"I’m still trying to get more information from meetings" by: Mike Reddell

   Reporting on local government has always created a certain amount of tension for me.  
   First and foremost for me is my hearing. 
   I’ve written about this before and there’s no real need to go there, except things haven’t changed and it’s still difficult to hear.  
   Boards or meeting when people huddle in a circle is my favorite, especially if there’s little effort to make sure everyone can hear.  
   A problem that I don’t see going away and getting worse if the lack of information to work with.  
   Any of the agencies can look at a sheaf of papers or on iPads and read the detailed information they need to decide on an issue.  
   Most of the time that’s not immediately available to the press. I say immediately because I can ask for copies or in some cases filed a Freedom of Information request for a document or documents.  
   Here’s the deal. As a reporter sits there, you can record or scribble down your notes furiously and hope you got the essence of what was discussed.  
   Here’s the part I love. 
   Doesn’t matter if you didn’t get the information beforehand to help write your story, if you get it wrong, they’ll set you straight then.  
   It’s rare that I get a full agenda packet at any meeting anywhere.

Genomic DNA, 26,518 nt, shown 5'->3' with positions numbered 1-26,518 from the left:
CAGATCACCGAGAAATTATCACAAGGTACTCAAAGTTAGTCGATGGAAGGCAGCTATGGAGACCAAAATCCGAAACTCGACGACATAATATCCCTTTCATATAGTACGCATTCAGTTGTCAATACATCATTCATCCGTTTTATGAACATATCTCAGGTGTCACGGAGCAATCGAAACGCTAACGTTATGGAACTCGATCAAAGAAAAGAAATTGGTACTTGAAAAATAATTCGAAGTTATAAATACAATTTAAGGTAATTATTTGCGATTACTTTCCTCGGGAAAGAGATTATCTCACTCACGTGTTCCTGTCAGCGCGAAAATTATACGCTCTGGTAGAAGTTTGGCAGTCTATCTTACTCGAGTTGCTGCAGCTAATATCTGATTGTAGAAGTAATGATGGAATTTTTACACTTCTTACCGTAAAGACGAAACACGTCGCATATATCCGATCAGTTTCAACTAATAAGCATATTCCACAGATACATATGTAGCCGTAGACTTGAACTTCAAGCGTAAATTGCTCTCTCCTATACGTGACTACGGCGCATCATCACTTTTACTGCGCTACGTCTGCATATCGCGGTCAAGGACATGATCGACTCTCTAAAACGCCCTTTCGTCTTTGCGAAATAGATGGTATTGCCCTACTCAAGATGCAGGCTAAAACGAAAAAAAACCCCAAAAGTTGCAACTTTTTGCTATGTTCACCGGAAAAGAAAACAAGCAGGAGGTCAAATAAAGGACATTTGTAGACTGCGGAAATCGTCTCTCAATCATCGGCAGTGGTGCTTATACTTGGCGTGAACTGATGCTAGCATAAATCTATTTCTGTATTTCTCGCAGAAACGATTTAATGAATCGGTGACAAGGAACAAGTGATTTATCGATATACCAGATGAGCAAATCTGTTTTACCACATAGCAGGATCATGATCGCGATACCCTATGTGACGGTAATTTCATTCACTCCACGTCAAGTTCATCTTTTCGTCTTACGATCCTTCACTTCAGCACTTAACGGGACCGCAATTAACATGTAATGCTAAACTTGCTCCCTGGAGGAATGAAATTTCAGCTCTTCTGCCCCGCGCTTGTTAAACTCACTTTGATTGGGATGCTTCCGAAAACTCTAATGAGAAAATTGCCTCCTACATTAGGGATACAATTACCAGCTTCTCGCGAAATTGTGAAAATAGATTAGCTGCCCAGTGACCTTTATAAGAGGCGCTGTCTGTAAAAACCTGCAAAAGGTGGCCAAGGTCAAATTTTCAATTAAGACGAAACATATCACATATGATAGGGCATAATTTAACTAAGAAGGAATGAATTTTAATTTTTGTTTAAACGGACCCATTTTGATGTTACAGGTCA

Most of the time the reasoning for that scarcity of information is that the documents in question involve sensitive information.  
   I agree that’s true some of the time, but not always. 
   Nevertheless, officials and staff get to determine what’s easily accessed by a reporter and most of the time decide to err on blocking access.  
   And a lot of the time it’s not sensitive, but the information is still scarce or too much trouble to provide.  
   They’ll argue they’re following the law, but they’re actually interpreting the law  
   That last part is a real bummer – can’t you share with me the applicable statutes?   
   No, it’s now become: file your open records request.  
   I have liked being a reporter for 46 years now and telling a community’s stories.  
   Governments – and law enforcement agencies – miss out by not letting us tell their stories completely.  
   And, no, I don’t think local governments like to hide stuff.   
   I think they just like to control stuff – even if it doesn’t belong to them.  

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